Finally, I was in pain.  PAIN.  But I refused to acknowledge how bad it was, mostly out of stubbornness.  I was 100% on board with breastfeeding.  But it hurt SO much every time little J wanted to nurse.  Since he always wanted to nurse, it always hurt.  After several visits with lactation consultants and a wonderful doctor, I learned that not only did J have tongue tie and lip tie, but I have a medical condition that causes severe pain at the nipple.  No wonder I was sobbing most nights when all he wanted to do was nurse instead of go to bed!  Thankfully, we got the care we needed and I was eventually able to nurse him without pain.

Looking back, I think it's no wonder I wasn't very happy as a new mom.  But it got better every day.  The culture shock faded, the guilt subsided, the pain mostly went away.  Everything became sunshine and roses.  Well, sunshine, roses, and poop.  He is a baby, after all.  But he's my baby, and I can finally say that I absolutely LOVE being a mom!!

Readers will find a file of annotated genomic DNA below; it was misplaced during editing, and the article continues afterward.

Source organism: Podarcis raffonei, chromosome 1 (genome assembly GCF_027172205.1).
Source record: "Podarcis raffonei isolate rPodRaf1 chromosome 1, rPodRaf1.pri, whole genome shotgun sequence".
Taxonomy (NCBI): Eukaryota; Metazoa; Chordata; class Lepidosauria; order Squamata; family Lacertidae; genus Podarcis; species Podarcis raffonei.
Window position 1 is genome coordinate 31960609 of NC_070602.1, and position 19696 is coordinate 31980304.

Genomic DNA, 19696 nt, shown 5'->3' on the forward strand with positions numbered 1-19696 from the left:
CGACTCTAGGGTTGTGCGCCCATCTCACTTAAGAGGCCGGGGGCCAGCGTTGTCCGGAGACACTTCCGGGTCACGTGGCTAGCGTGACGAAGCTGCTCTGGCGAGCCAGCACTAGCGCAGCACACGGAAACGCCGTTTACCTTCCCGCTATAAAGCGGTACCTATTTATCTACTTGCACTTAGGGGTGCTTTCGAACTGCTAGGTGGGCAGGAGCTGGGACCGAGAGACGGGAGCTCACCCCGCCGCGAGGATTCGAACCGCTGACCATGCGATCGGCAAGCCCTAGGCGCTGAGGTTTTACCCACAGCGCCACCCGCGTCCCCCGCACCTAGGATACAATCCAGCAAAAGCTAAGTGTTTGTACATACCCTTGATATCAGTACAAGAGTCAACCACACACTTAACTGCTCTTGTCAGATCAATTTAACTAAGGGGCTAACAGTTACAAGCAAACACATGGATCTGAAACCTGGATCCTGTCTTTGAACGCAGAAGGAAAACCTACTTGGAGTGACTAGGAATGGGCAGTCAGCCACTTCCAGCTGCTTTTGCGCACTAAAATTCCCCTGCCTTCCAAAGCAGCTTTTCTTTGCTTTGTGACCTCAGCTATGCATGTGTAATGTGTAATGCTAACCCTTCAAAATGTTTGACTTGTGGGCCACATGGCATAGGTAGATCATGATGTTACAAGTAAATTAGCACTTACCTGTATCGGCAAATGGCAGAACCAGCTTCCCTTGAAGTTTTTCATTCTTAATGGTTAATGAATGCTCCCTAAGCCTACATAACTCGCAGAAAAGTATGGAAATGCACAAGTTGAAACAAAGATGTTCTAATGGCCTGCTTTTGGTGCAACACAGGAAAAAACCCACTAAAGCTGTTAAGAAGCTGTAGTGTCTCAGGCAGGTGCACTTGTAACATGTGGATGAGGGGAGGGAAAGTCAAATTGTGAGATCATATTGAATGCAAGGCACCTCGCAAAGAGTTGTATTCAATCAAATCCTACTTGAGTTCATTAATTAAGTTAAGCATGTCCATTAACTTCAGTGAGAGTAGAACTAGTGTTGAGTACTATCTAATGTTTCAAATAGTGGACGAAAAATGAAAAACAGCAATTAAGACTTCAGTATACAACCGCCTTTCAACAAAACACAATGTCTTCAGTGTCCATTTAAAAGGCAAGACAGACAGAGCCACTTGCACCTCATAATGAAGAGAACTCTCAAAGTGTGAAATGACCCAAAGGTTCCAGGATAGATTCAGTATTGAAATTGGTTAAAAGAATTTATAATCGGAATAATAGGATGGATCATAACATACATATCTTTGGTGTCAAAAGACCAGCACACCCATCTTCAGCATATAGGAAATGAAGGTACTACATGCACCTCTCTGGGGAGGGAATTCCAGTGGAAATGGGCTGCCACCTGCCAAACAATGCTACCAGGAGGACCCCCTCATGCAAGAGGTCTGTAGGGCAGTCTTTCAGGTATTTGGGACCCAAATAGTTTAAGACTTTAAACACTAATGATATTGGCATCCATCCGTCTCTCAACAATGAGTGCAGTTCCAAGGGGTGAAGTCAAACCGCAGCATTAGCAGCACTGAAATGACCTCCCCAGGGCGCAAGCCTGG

JGT (friend of mine who wanted to share a confession)

My second child is HARD. On the good days, I love her so fiercely, I think because I know every smile is so hard-won. But on the bad days.... Deep down inside, I wish I had never had her. I know that's blasphemous, and I only admit it here because it's not my blog and she'll never read it nor will anyone else in her life. But I look at my shiny sweet two-year-old, and my screaming, impossible, perpetually awake six-month-old, and I think how much better life would be if we hadn't decided to have another child.